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PEDESTRIAN.TV has teamed up with Play For Purpose. $5 from every raffle ticket supports an Aussie charity you're passionate about to help them continue doing incredible work in the community.

It’s easy to get down about the current state of the world. However, there are always little glimmers of hope in the form of good folks doing incredible things for the state of humanity — which is where Dr Carmine Gentile comes into the picture.

Dr Gentile is an internationally recognised expert in 3D bioprinting and stem cell technologies and currently leads a team of researchers at the Cardiovascular Regeneration Group with the support of Heart Research Australia.

While 3D bioprinting may seem like a lofty phrase to the everyday person, it’s one of the most groundbreaking modern advancements in treating and preventing cardiovascular diseases. To put it simply, it’s a new way to study and help prevent a heart attack before it leads to heart failure and reduce the need for a heart transplant.

“I focussed on bioprinting of the heart tissue as heart disease is the leading cause of death globally and has also impacted my own family. Despite the latest advancement in cardiovascular research, we are trying our best to make this novel technology available to patients in the shortest time possible,” says Dr Gentile, explaining why he’s so passionate about the field of study. 

We spoke to Dr Gentile to find out what exactly 3D bioprinting is, how it’s helping save Aussie lives and what you can do to get involved.

PEDESTRIAN.TV: What exactly is 3D Bioprinting, and how does it work?

Dr Carmine Gentile: It is the use of 3D printing techniques to create tissues that naturally form within the human body. This technology combines cells and gels high in content of water (so-called ‘hydrogels’) that mimic the environment typical of the human body.

Every cell in our body is surrounded by a mix of molecules that characterise that specific tissue. Hydrogels mimic this tissue-specific activity to recreate similar conditions in a test tube. When mixed, cells and hydrogels create the biological ink, which we call “bio-ink”. Then the bio-ink is printed through the 3D bioprinter according to the geometry we decide, similar to what a 3D printer does with plastic or metals. 

Several considerations are needed to keep cells alive during and after the printing process. Once 3D bioprinted, tissues can then be used in a test tube to test drugs for toxic effects to mimic a disease that happens in the human body (in our laboratory, we developed “a heart attack in a test tube” using this technology). In some cases, they could be transplanted into patients.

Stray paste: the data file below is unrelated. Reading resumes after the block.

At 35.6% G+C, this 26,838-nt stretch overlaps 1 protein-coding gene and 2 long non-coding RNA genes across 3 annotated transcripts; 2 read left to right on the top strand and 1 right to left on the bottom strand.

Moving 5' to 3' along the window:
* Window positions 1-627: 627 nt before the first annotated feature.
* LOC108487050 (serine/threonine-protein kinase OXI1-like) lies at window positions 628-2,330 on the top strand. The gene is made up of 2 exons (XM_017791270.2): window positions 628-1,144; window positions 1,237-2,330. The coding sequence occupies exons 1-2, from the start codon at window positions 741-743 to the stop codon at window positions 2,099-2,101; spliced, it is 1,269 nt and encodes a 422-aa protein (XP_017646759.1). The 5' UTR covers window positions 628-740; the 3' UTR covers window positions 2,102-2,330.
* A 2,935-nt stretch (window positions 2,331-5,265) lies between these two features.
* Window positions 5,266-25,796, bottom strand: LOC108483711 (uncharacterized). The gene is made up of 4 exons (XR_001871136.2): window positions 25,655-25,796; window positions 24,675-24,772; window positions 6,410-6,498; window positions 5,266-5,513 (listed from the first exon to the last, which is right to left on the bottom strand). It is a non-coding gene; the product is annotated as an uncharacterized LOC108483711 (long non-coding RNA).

What have been the most exciting findings so far? And what has surprised you the most in your discoveries?

Recently, we demonstrated with one of my students that our technology could not only be safe but also improve how a patient’s heart contracts following a severe heart attack. Damaged heart tissues after a heart attack cannot pump enough blood through the body of a patient, a condition normally defined as ‘heart failure’.

By testing our 3D bioprinted heart tissues in preclinical studies, we were very pleased to observe that this improved how the heart pumps blood in a study conducted last year despite the limitations due to the lockdown.

What will extra funding for Heart Research Australia go towards?

Heart Research Australia supports ‘seed’ funding, allowing researchers like myself to turn their innovative, ‘out of the notebook’ ideas into reality. As this type of first-stage research does not qualify for government funding, receiving funding can be challenging, time-consuming, and incredibly competitive. Having organisations like Heart Research Australia fund this first stage of research for our projects enables us to achieve solid results and be eligible to apply for larger government grants.

Without the support of Heart Research Australia, many ideas would otherwise not have been able to be investigated had we not received the support from their generous donors. This extra funding will help Heart Research Australia:

  • Fund a dedicated team of cardiologists and researchers working on a range of life-saving projects to identify better ways to prevent, diagnose and treat heart disease.
  • Support emerging researchers through the funding of scholarships.
  • Provide heart researchers with the equipment and tools they need to find medical breakthroughs in heart disease.

How can the average Aussie support the cause?

You can buy a Play for Purpose raffle ticket — $5 from every $10 ticket sold goes directly to Heart Research Australia to help fund life-saving heart research. Play for Purpose is a great opportunity for anyone to support much-needed medical breakthroughs in heart disease whilst also having the opportunity to win some prizes. The income received via Play for Purpose allows Heart Research Australia to effectively plan, budget and invest in future life-saving innovative heart research studies. 

You can also get a group of friends together and organise a fundraising event or even participate in Heart Research Australia’s annual REDFEB fundraising campaign!

Image: Supplied